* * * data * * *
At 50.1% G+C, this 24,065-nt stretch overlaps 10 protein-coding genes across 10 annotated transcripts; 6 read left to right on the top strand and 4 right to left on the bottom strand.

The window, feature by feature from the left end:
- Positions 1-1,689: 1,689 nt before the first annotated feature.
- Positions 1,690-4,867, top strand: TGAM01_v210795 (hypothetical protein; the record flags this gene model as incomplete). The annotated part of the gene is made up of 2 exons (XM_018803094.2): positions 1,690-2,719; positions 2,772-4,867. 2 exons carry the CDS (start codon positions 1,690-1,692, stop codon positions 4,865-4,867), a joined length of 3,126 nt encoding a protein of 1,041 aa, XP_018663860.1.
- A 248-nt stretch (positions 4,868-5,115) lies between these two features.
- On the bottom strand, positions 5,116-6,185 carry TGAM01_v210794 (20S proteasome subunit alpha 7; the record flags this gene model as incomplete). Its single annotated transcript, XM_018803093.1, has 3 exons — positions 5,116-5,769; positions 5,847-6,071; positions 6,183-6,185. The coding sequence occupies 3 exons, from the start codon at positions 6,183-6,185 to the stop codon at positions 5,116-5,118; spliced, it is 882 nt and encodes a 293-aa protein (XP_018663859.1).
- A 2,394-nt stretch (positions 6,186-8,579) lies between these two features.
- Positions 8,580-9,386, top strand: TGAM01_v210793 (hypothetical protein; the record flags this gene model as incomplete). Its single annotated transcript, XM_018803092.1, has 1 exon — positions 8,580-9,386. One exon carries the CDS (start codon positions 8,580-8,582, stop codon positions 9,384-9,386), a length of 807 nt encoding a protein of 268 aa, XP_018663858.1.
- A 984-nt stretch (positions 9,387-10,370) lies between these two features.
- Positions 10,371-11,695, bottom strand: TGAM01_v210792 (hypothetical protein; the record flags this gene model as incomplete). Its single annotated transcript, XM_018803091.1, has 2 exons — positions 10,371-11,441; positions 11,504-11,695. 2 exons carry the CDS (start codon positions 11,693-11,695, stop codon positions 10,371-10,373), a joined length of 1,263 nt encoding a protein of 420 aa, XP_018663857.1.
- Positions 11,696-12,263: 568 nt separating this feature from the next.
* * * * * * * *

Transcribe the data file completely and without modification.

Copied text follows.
At 50.1% G+C, this 24,065-nt stretch overlaps 10 protein-coding genes across 10 annotated transcripts; 6 read left to right on the top strand and 4 right to left on the bottom strand.

The window, feature by feature from the left end:
- Positions 1-1,689: 1,689 nt before the first annotated feature.
- Positions 1,690-4,867, top strand: TGAM01_v210795 (hypothetical protein; the record flags this gene model as incomplete). The annotated part of the gene is made up of 2 exons (XM_018803094.2): positions 1,690-2,719; positions 2,772-4,867. 2 exons carry the CDS (start codon positions 1,690-1,692, stop codon positions 4,865-4,867), a joined length of 3,126 nt encoding a protein of 1,041 aa, XP_018663860.1.
- A 248-nt stretch (positions 4,868-5,115) lies between these two features.
- On the bottom strand, positions 5,116-6,185 carry TGAM01_v210794 (20S proteasome subunit alpha 7; the record flags this gene model as incomplete). Its single annotated transcript, XM_018803093.1, has 3 exons — positions 5,116-5,769; positions 5,847-6,071; positions 6,183-6,185. The coding sequence occupies 3 exons, from the start codon at positions 6,183-6,185 to the stop codon at positions 5,116-5,118; spliced, it is 882 nt and encodes a 293-aa protein (XP_018663859.1).
- A 2,394-nt stretch (positions 6,186-8,579) lies between these two features.
- Positions 8,580-9,386, top strand: TGAM01_v210793 (hypothetical protein; the record flags this gene model as incomplete). Its single annotated transcript, XM_018803092.1, has 1 exon — positions 8,580-9,386. One exon carries the CDS (start codon positions 8,580-8,582, stop codon positions 9,384-9,386), a length of 807 nt encoding a protein of 268 aa, XP_018663858.1.
- A 984-nt stretch (positions 9,387-10,370) lies between these two features.
- Positions 10,371-11,695, bottom strand: TGAM01_v210792 (hypothetical protein; the record flags this gene model as incomplete). Its single annotated transcript, XM_018803091.1, has 2 exons — positions 10,371-11,441; positions 11,504-11,695. 2 exons carry the CDS (start codon positions 11,693-11,695, stop codon positions 10,371-10,373), a joined length of 1,263 nt encoding a protein of 420 aa, XP_018663857.1.
- Positions 11,696-12,263: 568 nt separating this feature from the next.